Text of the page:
Our students were experiencing major disruptions in their personal lives. We owed it to them to minimize the setup costs of the technologies they were learning. We also wanted to provide a level playing field for students in other time zones. We did not want students who had returned to other continents to have to wake up in the middle of the night to attend synchronous meetings. But just providing access to recordings of those sessions seemed unfair. How could we change the way we were teaching to make our approach more accessible and equitable?
Our Emerging Strategy
We introduced three changes during the next weeks that carried us toward those goals. First, we switched from relying on the command line to using notebooks for teaching Spark. Second, we adopted a new tool for writing and sharing our queries to BaseX. Third, we built integrations in NetsBlox to tie our three subgroups together. These changes did not solve the problems we faced when pivoting online, but they definitely helped and, in certain aspects, they improved our teaching methods.
Switching from the command line to using notebooks seems in retrospect like a no-brainer. For anyone who has not experimented with code notebooks like Apache Zeppelin or Project Jupyter, they provide frameworks for iteratively and interactively walking through blocks or “cells” of code, allowing you to understand how the code contributes code block by code block to the final computation. Notebooks typically offer two kinds of cells: code cells and document cells. If written effectively, a notebook resembles a scientific article that intersperses prose and computation.
We went with Google Colab to host our notebooks. While open source projects like Anaconda make setting up the environment to serve notebooks locally relatively painless, we wanted to avoid further issues with desktop support for students. Google Colab lets you get started with notebooks without set up costs. Google dynamically allocates the computing resources necessary to run code in the notebooks. The free tier has limitations, but our students never ran into them. Given that students almost universally have Google accounts, they could sign into Colab and get started immediately. If you want to share data privately, you can create a shared folder on Google Drive and connect Colab to your Drive.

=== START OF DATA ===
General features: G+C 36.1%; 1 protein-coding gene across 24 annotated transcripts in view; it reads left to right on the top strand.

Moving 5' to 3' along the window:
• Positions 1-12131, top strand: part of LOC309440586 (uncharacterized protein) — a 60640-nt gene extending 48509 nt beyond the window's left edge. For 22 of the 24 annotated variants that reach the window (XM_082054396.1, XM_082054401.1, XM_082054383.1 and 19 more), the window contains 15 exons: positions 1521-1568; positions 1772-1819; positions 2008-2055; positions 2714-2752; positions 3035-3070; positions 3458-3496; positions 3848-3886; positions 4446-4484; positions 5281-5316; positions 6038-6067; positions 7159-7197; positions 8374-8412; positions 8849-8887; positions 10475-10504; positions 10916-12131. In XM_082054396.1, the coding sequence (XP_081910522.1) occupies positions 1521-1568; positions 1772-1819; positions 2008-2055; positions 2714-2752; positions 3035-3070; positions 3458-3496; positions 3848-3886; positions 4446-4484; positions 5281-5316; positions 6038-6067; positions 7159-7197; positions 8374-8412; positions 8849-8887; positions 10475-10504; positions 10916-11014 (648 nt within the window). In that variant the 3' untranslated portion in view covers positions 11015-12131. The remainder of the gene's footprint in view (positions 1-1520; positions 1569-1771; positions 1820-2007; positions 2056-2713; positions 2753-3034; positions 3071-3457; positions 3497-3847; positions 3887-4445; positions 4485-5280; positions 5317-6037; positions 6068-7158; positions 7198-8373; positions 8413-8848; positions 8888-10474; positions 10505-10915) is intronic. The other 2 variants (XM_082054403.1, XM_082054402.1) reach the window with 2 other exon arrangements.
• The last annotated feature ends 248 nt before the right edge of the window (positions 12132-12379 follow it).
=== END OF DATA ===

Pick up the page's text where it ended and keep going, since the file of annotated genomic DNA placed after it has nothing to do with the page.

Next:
Setting up Spark to run on Google Colab was also straightforward thanks to John Snow Labs. John Snow Labs provides a set of notebooks for Colab that demonstrates the use of its natural language processing libraries. I adapted these notebooks for our data and shared them with the participants in our working group. While running Spark on Colab limits its effectiveness for data processing, it provided an ideal teaching environment for the sample queries we wanted our students to write.
The problem of providing shared access to BaseX had led to students huddling around a laptop computer, trying to follow along as one person executed queries on the server. Not ideal. Students could experiment with queries using BaseX on their own systems but, without access to the large data set on the server, they gained little insight into the scalability of their queries. As any database administrator knows, queries that run efficiently on small data sets may break down with larger data sets. Before our pivot, students worked on query expressions during the week and then tested them on our larger data sets during our in-person meetings. Discovering that a query which runs fine on your machine fails to make efficient use of indexes is frustrating.
How to improve that anti-pattern as we transitioned to working remotely? We decided to leave behind the graphic user interface of BaseX and switch to the REST API. The REST API defines an interface for passing queries over HTTP to the database. The number of acronyms in the previous sentences makes the process sound complicated but, given the ubiquity of REST APIs, there are solid tools for rendering them easier to use.